President Joe Biden promoted his $2.3 trillion infrastructure plan and his proposal to invest $174 billion to grow the U.S. electric vehicle market with a visit Tuesday to the Ford Rouge Electric Vehicle Center in Dearborn, Michigan.
“My name is Joe Biden, and I’m a car guy,” the president said at the start of his speech. He later got behind the wheel of an all-electric Ford F-150 Lightning pickup truck.
In his speech, Biden again said his proposed investments are necessary to catch up to China in the race to lead the electric vehicle sector. Biden said that the United States used to lead the world in research and development investments, but that the country now ranks eighth, and China is No. 1.
“The future of the auto industry in electric. There’s no turning back,” Biden said. “The real question is whether we’ll lead or we’ll fall behind in the race to the future. Or whether we’ll build these vehicles and the batteries that go in them here in the United States or rely on other countries. Or that the jobs to build these vehicles and batteries are good-paying union jobs with benefits, jobs that will sustain and grow the middle class.”
Biden’s plan includes funding to expand the network of electric charging stations and would provide rebates and incentives for Americans to buy electric cars.
Biden slams Trump: Biden also knocked former President Donald Trump for not passing an infrastructure bill and for allowing his administration’s series of “infrastructure weeks” to become a joke. “They announced infrastructure week,” Biden said. “And they announced it and announced it and announced it and announced it. Every week for four years, didn’t do a damn thing.”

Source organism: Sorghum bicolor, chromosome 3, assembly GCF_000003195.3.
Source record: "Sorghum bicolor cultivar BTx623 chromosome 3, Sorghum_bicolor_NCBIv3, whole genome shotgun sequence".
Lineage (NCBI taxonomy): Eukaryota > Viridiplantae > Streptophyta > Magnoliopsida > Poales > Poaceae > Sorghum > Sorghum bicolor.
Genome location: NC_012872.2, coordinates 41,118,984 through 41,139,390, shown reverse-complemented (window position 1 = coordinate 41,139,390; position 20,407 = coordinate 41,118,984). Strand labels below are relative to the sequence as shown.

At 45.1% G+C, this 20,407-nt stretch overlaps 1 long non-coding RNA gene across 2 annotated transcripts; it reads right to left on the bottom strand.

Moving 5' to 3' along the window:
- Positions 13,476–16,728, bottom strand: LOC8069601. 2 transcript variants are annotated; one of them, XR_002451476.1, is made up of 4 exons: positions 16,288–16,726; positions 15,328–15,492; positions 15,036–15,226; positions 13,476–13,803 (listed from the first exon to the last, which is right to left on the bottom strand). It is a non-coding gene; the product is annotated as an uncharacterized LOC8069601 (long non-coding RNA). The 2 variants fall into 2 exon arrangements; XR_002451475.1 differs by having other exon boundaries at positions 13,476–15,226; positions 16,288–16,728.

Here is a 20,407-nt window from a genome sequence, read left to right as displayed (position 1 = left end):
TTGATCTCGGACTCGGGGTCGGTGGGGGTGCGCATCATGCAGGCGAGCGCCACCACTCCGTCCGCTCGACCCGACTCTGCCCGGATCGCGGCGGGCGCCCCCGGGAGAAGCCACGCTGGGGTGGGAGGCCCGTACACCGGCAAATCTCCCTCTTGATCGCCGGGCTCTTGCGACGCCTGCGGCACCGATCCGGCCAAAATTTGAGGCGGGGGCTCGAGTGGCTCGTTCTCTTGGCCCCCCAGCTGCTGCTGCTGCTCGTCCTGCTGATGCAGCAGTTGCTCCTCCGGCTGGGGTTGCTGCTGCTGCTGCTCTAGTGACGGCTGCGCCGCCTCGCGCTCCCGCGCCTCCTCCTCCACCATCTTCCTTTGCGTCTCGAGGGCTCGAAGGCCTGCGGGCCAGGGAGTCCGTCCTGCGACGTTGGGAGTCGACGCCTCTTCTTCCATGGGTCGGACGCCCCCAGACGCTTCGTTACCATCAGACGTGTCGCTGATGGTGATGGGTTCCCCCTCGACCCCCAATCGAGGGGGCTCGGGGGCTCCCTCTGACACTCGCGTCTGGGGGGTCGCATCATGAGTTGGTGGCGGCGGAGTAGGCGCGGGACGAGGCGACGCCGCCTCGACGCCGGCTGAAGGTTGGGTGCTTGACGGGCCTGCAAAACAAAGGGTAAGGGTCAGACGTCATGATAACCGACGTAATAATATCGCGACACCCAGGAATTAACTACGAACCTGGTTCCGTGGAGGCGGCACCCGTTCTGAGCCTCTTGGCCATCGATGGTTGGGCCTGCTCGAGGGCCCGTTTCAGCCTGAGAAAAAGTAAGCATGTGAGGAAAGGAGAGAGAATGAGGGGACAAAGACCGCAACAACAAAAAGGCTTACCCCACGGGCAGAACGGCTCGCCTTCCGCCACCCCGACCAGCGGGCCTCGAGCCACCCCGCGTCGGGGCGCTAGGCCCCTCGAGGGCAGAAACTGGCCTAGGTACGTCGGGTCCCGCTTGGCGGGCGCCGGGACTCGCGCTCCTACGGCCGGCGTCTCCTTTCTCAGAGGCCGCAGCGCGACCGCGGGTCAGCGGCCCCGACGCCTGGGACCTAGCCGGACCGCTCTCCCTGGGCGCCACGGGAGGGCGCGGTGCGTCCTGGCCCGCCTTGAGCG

Touting a bipartisan approach: Biden touted his Oval Office meetings with Republicans and said he believes he can reach a bipartisan deal on an infrastructure package and was waiting for a revised counterproposal from GOP senators, which is expected to be delivered today or tomorrow. “We made on thing clear: We’ll compromise, but doing nothing is not an option,” he said.
Some Republicans have objected to Biden’s proposed funding for electric vehicles and the initial $568 billion counteroffer presented by a group of GOP senators focused more on fixing roads and bridges. Republicans have also rejected Biden’s proposal to pay for infrastructure spending by raising corporate taxes.
Negotiations on an infrastructure package continued even while Biden was in Michigan, as a group of administration officials including Transportation Secretary Pete Buttigieg and Commerce Secretary Gina Raimondo were slated to meet with Republicans on Capitol Hill Tuesday afternoon, according to White House Press Secretary Jen Psaki.